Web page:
away as with a flood--as the tempestuous gale sweeps the unresisting bird along its track.
Such are the hindrances which oppose our entrance into the Strait Gate. Evil nature! Evil habits! Evil maxims! Evil examples! Four strong and massive chains, riveted upon our enslaved souls. How strenuous must the striving be which would break loose! How absolutely without hope is the sinner, who attempts the work of salvation in any other than an earnest, resolute, laborious spirit! Oh, it is for the want of this spirit that thousands who are brought nigh to the kingdom of God, go away backward, and never set foot in it. Halyburton, in the course of three years, ascertained that out of four hundred persons in his congregation, there were only about forty who would not confess, that, at some time or other, they had been more or less awakened by the word. And why did these three hundred and sixty persons relapse into carnal slumber again? Why were their convictions quenched, their souls unsaved? They lacked an earnest, resolute, laborious spirit. They did not strive to enter in at the Strait Gate. Yes: not striving is the way to death and hell. Turn from it we entreat you, dear reader, on the instant.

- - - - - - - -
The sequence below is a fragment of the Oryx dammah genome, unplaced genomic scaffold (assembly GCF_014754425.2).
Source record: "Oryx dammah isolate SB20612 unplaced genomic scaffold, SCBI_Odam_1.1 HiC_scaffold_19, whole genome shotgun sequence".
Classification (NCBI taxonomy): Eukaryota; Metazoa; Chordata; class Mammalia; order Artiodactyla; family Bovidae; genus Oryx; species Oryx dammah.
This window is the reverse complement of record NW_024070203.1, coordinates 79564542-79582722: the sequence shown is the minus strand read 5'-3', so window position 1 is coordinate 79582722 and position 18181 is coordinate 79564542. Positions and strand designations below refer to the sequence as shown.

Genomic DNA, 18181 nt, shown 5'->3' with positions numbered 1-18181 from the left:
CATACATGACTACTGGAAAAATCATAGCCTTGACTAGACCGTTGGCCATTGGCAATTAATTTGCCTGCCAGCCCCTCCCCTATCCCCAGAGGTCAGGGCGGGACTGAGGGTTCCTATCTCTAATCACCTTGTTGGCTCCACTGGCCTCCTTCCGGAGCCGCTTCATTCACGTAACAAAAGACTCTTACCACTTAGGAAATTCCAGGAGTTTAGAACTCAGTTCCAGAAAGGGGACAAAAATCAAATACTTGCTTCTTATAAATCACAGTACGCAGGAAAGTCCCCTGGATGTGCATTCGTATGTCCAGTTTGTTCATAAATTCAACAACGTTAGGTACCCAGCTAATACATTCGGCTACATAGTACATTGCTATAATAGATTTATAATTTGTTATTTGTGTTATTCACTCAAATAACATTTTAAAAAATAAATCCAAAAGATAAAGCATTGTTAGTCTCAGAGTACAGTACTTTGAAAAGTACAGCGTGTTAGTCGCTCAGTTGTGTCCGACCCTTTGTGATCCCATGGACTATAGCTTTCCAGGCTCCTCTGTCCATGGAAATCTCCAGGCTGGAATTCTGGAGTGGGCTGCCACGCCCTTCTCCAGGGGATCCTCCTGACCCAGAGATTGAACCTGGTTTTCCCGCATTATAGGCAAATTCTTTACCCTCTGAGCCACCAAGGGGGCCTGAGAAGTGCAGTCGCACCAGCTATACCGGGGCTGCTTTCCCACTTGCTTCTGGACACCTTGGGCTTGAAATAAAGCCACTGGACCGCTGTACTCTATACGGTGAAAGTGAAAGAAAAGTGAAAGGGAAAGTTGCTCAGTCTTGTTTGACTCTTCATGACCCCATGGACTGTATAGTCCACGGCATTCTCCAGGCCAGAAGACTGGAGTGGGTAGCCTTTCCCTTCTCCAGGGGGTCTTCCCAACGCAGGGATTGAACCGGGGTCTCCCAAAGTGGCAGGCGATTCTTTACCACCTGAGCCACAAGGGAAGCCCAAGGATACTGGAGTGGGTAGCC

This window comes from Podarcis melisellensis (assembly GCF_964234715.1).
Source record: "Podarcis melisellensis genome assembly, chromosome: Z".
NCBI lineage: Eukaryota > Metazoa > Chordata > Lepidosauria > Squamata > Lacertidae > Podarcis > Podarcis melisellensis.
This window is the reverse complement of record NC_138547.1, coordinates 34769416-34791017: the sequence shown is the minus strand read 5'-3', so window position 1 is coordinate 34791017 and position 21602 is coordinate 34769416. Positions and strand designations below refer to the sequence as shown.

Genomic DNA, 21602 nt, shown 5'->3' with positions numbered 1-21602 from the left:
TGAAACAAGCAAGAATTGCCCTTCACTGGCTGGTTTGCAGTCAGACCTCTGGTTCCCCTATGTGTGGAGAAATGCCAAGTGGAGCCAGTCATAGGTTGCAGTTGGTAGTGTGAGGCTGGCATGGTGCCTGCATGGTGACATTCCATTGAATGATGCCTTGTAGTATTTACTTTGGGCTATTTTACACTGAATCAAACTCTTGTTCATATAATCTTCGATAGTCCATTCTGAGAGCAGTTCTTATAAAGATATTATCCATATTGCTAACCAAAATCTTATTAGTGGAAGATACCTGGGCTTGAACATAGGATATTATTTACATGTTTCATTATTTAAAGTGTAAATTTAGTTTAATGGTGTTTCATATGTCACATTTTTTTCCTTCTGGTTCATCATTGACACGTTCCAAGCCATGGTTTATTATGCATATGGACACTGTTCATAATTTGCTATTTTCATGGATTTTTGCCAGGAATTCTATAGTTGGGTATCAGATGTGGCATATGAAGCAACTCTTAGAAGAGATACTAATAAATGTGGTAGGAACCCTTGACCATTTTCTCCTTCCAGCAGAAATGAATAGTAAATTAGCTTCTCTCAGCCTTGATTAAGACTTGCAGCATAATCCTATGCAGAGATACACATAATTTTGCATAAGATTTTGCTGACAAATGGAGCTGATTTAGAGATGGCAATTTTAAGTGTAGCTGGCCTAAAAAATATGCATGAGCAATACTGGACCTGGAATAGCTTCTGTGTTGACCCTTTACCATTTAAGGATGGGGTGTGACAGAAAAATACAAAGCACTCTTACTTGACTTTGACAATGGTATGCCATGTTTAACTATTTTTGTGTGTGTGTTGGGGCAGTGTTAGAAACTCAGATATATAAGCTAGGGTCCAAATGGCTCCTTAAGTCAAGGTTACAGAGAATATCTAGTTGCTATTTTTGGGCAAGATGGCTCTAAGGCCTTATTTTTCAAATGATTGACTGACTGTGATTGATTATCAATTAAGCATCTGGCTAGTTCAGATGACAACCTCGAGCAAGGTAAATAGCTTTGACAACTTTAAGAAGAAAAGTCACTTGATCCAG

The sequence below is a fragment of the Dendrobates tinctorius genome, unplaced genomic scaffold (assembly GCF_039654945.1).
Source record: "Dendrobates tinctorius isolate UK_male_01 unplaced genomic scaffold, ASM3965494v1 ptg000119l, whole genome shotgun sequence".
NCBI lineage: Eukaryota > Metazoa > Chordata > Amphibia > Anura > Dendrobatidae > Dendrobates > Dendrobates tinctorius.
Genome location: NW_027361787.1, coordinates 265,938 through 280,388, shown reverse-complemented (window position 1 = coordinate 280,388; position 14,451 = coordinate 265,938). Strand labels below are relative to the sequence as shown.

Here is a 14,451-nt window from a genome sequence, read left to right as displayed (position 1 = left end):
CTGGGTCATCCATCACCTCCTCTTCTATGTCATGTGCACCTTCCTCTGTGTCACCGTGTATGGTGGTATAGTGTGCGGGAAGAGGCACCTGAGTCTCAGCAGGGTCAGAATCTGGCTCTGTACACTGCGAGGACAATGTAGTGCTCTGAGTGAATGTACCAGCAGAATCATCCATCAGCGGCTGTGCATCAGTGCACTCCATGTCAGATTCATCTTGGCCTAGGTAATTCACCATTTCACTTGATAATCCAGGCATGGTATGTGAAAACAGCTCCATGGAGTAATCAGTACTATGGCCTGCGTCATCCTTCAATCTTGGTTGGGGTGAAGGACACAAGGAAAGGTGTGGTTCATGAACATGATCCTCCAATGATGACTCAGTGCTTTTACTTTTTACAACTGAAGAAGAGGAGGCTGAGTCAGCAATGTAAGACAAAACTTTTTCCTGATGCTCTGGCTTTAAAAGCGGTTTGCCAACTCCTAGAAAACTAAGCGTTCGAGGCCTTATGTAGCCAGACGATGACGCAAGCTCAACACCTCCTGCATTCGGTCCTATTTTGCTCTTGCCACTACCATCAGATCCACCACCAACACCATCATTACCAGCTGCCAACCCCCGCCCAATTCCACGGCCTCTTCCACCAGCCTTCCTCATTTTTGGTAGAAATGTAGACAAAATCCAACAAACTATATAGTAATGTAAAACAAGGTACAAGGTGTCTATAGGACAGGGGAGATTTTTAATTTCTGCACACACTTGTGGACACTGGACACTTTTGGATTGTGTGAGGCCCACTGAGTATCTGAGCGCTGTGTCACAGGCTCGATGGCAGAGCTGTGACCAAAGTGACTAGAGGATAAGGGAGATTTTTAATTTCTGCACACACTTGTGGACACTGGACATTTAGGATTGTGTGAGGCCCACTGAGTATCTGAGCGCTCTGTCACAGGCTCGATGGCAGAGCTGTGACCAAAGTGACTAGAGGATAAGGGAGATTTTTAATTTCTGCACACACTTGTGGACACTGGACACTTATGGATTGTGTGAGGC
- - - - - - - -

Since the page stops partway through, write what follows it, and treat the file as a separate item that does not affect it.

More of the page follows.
III. We cannot refrain from affectionately urging you just here, to stand on your guard against the great temptation which Satan will seek to draw from this doctrine. If he can, he will incline you to say that as it is so difficult to work out your own salvation now, you will put off the hard and irksome task. Oh, hear him not. Delay can only aggravate the difficulties of the case. An evil nature will reign in your bosom with but a more tyrannous and irresistible sway, because that sway has been longer confirmed. Evil habits will wax stronger and stronger through indulgence. It has been said that "habits are like crocodiles; as long as they live, they grow." You will find the